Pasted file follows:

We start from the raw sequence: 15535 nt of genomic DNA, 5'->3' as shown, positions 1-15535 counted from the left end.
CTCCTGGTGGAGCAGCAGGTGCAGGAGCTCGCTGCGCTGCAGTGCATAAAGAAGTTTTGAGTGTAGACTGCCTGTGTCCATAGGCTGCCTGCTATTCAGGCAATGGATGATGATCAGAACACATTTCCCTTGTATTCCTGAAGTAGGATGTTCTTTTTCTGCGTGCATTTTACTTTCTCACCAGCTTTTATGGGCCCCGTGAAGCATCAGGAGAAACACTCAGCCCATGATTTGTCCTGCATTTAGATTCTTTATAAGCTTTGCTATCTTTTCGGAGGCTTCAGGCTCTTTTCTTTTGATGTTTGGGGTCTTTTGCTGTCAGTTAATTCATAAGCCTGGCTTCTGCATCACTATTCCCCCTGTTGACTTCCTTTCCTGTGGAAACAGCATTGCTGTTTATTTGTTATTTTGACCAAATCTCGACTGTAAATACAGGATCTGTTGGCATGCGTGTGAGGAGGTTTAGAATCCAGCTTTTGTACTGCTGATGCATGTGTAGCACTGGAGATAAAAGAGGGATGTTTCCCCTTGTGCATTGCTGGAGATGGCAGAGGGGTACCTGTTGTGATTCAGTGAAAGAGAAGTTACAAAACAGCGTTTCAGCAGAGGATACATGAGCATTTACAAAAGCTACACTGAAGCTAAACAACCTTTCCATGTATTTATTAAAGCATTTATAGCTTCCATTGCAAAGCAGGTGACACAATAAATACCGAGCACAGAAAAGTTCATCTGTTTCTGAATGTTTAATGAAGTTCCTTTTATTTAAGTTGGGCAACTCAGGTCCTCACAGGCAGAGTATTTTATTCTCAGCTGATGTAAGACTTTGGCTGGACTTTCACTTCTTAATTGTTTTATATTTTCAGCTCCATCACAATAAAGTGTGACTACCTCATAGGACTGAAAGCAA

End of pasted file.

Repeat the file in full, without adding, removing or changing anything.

We start from the raw sequence: 15535 nt of genomic DNA, 5'->3' as shown, positions 1-15535 counted from the left end.
CTCCTGGTGGAGCAGCAGGTGCAGGAGCTCGCTGCGCTGCAGTGCATAAAGAAGTTTTGAGTGTAGACTGCCTGTGTCCATAGGCTGCCTGCTATTCAGGCAATGGATGATGATCAGAACACATTTCCCTTGTATTCCTGAAGTAGGATGTTCTTTTTCTGCGTGCATTTTACTTTCTCACCAGCTTTTATGGGCCCCGTGAAGCATCAGGAGAAACACTCAGCCCATGATTTGTCCTGCATTTAGATTCTTTATAAGCTTTGCTATCTTTTCGGAGGCTTCAGGCTCTTTTCTTTTGATGTTTGGGGTCTTTTGCTGTCAGTTAATTCATAAGCCTGGCTTCTGCATCACTATTCCCCCTGTTGACTTCCTTTCCTGTGGAAACAGCATTGCTGTTTATTTGTTATTTTGACCAAATCTCGACTGTAAATACAGGATCTGTTGGCATGCGTGTGAGGAGGTTTAGAATCCAGCTTTTGTACTGCTGATGCATGTGTAGCACTGGAGATAAAAGAGGGATGTTTCCCCTTGTGCATTGCTGGAGATGGCAGAGGGGTACCTGTTGTGATTCAGTGAAAGAGAAGTTACAAAACAGCGTTTCAGCAGAGGATACATGAGCATTTACAAAAGCTACACTGAAGCTAAACAACCTTTCCATGTATTTATTAAAGCATTTATAGCTTCCATTGCAAAGCAGGTGACACAATAAATACCGAGCACAGAAAAGTTCATCTGTTTCTGAATGTTTAATGAAGTTCCTTTTATTTAAGTTGGGCAACTCAGGTCCTCACAGGCAGAGTATTTTATTCTCAGCTGATGTAAGACTTTGGCTGGACTTTCACTTCTTAATTGTTTTATATTTTCAGCTCCATCACAATAAAGTGTGACTACCTCATAGGACTGAAAGCAA